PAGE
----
I once knew a man who had such a serious problem with mumbling that everyone called him ‘Mumbles.’ He spoke in his own private language, sounding as if his mouth was filled with a mixture of peanut butter, guacamole, and oatmeal. Sometimes you could understand the beginning of his sentence, but by the time he got to the end it was mystery meat. Mumbles was a talented carpenter who helped us with the renovation on our house. But because we couldn’t understand much of what he said, we had to use our Architect as an interpreter. How the architect understood Mumbles…I’ll never know. To me, his sentences were impossible to decipher.
Unfortunately, mumbling is a common problem. I have known and worked with people from many industries who have mumbled: accountants, engineers, CEOs, celebrity sports figures, and many more. So yes, even intelligent, powerful, and talented people can sometimes be incoherent. Mumbling is a universal problem that stretches across every strata of society. The good news is that it can be overcome.
Mumbling doesn’t have a single root, but it can be linked to a number of vocal behaviors that seem to collide in a perfect storm…often ending in incoherence. Mumbles seemed to have all the elements that led to incoherent speech: he spoke too fast, he neglected to articulate his “ing” endings, he enunciated poorly, he spoke in a very soft voice, and he used long rambling sentences, causing him to run out of breath.
I’ve learned that you can’t cure a mumbler with just one technique or skill. Like most skills of public speaking, the cure for mumbling is holistic. Because mumbling is connected to many other behaviors, if you identify the less obvious you can often find the techniques that will lead to coherent speaking.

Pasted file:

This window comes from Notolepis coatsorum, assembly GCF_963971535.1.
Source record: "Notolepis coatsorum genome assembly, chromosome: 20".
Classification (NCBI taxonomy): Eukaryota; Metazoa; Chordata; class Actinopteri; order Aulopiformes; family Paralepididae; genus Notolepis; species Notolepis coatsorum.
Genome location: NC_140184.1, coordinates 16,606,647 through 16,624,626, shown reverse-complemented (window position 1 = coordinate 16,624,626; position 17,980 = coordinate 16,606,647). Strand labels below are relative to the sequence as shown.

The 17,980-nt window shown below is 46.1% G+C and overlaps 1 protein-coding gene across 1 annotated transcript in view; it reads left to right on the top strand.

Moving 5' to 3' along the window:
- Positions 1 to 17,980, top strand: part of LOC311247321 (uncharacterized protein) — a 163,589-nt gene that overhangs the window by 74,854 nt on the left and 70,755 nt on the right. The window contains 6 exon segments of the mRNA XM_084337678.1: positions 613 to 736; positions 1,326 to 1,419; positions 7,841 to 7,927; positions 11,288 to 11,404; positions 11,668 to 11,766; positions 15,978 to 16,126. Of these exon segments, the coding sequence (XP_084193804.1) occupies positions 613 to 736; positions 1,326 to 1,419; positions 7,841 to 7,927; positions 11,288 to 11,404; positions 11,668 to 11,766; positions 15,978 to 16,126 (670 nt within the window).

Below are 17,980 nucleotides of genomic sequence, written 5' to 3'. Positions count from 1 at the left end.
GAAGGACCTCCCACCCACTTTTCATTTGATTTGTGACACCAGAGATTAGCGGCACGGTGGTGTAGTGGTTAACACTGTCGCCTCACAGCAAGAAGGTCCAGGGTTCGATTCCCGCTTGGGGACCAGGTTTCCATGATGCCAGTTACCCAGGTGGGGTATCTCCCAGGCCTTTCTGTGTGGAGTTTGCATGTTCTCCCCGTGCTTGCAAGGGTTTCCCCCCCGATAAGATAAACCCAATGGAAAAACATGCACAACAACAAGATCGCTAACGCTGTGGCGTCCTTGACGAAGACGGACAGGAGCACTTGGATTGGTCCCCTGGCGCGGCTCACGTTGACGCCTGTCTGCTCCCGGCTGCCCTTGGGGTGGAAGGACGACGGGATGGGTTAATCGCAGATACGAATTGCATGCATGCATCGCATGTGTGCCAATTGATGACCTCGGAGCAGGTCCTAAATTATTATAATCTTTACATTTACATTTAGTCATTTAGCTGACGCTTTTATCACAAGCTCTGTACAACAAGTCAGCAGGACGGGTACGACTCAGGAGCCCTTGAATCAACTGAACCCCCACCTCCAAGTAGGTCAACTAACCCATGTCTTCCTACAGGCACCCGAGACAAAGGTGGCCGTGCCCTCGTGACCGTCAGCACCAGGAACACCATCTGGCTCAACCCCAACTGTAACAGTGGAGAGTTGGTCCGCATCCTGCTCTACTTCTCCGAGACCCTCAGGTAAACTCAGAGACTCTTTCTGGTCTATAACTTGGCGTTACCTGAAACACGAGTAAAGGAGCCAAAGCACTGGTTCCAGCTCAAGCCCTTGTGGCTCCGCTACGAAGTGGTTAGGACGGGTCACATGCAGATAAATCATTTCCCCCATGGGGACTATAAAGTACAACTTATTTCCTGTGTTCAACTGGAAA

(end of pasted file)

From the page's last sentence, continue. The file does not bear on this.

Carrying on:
Here are some cures to try:
- Raise your voice—speak louder than you usually do.
- Use strategic pauses—pause after every second or third word.
- Give every word its value—say each word as if it were the most important word in your sentence.
- Use inflection—emphasize key words with force and power.
- Enunciate—exaggerate your diction and clearly overstate each syllable of every word.
- Use short sentences—keep them between 8-13 words.
Once you’ve had a chance to practice these skills you should then evaluate your progress. If you know people who have heard you mumble, ask them to listen for changes and improvements. Leave yourself a voice mail message every day for a week and listen to your progress. Video yourself at the dinner table, in a conversation at work, or with a friend and listen for changes in your voice.
I can only imagine how much business Mumbles lost on a regular basis because prospects and clients couldn’t understand him. So while mumbling can be overcome, it takes some sleuthing to uncover the cause. But once you know what you’re dealing with, you’ll have a real chance to make changes and become a coherent, articulate, and polished speaker.